Raw foodists are hardly a unified bunch. They differ on whether we should eat primarily fruit (thereby getting our calories primarily from sugar) or fattier foods like avocados (which, admittedly are fruits themselves), nuts and seeds (thereby getting our calories primarily from fat). They differ on whether we need to be 100% raw, or only 80%, or 60%. And they differ on whether they’ll eat foods like cashews that are supposedly “raw” but that are heated in the process of removing their shells.
But there’s surprising unity on one aspect of the raw diet: eating organic. Now, not every raw foodist eats 100% organic. (I’d imagine that, in practice, few do.) And no remotely 100% will insist that it’s the only way to go. But in terms of ideals, organic food is fundamental to the raw food diet.
This seems funny; whether something is organic has nothing to do with whether it’s raw, and using pesticides (which organic growing prohibits) seems like a very different “evil” than heating food (which is the raw foodists’ other fundamental no-no).
So why do raw foodists care? Is it just a general concern for the environment, for their bodies, or for the purity and honesty of the fruits and vegetables that make up the vast bulk of their diets?
In short, no. What drives raw foodists to organics is that one of raw food’s purported benefits is “detoxification.” According to the theory, cooking food denatures it in some way and causes you to bring into your bodies toxins created by high (over between 105 and 118 degrees Fahrenheit) heat. Your body stores these toxins in fat cells, so that once introduced into your body, they don’t go away.
What raw food does is to purge your body of these toxins. The toxic fat melts away, and is replaced by clean fat. (If at all; raw foodists are known to lose significant weight once transitioning to the diet, and to keep it off for as long as they maintain the diet.) Toxic muscle cells may also be eliminated and replaced with clean ones.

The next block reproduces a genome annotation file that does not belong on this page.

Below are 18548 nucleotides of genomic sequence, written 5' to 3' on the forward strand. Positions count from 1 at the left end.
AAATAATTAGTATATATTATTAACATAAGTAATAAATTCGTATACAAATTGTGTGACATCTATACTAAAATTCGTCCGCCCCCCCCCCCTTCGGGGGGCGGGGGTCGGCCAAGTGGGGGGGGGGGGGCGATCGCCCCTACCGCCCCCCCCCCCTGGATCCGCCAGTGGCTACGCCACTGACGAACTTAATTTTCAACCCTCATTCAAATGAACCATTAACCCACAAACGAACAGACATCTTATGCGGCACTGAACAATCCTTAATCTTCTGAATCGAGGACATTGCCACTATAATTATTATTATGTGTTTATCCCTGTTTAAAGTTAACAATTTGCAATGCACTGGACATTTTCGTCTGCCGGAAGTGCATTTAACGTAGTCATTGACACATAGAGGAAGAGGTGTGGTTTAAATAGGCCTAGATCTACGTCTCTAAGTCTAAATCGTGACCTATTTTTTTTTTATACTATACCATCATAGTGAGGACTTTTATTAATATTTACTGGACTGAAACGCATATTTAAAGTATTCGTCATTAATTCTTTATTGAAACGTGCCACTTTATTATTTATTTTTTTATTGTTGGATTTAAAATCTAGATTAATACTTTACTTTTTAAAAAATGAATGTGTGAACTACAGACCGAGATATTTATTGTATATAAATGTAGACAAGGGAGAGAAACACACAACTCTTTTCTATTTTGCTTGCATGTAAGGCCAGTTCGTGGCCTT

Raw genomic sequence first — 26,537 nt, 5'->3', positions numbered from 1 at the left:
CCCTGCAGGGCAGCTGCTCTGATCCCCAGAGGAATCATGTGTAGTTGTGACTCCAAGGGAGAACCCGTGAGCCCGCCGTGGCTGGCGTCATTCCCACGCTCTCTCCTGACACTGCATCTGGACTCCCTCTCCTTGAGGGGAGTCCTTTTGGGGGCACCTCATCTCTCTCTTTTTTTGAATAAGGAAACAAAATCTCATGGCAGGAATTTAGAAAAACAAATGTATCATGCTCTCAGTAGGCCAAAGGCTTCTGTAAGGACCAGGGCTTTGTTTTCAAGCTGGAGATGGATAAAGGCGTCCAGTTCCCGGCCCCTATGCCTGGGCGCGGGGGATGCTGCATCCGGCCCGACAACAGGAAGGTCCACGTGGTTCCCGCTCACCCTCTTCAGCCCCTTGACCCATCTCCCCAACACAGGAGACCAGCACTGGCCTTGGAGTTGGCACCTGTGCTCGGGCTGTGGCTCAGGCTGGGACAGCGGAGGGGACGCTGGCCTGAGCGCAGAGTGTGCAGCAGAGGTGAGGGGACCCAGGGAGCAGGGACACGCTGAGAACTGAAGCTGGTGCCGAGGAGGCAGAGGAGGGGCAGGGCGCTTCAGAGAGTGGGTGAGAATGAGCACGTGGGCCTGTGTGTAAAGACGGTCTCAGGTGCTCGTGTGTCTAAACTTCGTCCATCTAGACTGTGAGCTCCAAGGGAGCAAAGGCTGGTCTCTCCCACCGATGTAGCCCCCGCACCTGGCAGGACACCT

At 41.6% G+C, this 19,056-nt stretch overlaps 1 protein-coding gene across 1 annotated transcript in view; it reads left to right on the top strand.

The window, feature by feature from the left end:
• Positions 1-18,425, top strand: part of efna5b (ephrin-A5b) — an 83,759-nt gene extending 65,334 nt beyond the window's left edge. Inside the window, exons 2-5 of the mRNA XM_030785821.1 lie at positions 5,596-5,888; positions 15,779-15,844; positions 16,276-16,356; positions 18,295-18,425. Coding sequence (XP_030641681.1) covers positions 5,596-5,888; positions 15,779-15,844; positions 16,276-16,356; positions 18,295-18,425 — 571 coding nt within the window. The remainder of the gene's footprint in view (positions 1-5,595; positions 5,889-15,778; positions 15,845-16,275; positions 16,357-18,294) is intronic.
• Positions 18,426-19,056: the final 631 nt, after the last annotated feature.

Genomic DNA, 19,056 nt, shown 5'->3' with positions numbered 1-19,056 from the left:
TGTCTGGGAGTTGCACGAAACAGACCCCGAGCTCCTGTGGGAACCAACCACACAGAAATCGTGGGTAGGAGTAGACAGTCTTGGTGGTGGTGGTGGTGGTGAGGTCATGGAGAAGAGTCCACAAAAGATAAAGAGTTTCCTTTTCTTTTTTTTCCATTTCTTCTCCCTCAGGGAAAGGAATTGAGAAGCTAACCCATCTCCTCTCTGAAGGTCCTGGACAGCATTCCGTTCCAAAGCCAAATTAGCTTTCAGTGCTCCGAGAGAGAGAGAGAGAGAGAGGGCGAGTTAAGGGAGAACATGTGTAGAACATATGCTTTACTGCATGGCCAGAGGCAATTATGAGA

(This is all according to raw food doctrine, in any event. I have yet to do enough research to know whether I believe these claims, and I don’t know whether anyone’s proven them to be true. But this is a major theory behind the diet.)
So, if a fundamental premise of the raw food diet is to cleanse the body of toxins, then we don’t want to go reintroducing them. And while leaving food raw prevents the toxins cooking would create from entering our bodies, it can still allow pesticides to find their way in. If we’re eating conventional produce. But if we replace that with organic produce, then we’re not ingesting those pesticides, and we’re keeping our new fat and muscle cells clean from any such toxins.
Of course, toxins these days are everywhere. They’re in our drinking water (raw foodists advise filtering, though that’s one step I’ve yet to take). They’re all over fragranced shampoos, soaps and household cleaning supplies. They’re in our laundry detergents, in our plastic and aluminum containers, grocery store receipts, you name it. It’s extremely hard to avoid them altogether.
But eating organic is one way to reduce them as much as we can. (Studies of children eating conventional produce show remarkably high concentrations of pesticides in their bodies; once they go organic these pesticide residues drop to undetectable levels.) And so, even though we are all better off eating organic, it may make particular sense for raw foodists to make that change because they’re otherwise cleaning away toxins with the one hand while putting them back in their bodies with the other.
In the meantime, I love to see one more group pressing the importance of going organic. While going organic is better for our individual bodies, making the change also promotes the greater good by cleaning up our environment. And we each have less personal incentive to do that (why should we make the change to help the environment when everyone else just goes and destroys it anyway?). So it’s nice to have another group (raw foodists) in the organic corner. Maybe raw foodism will expand and help to expand organics as well.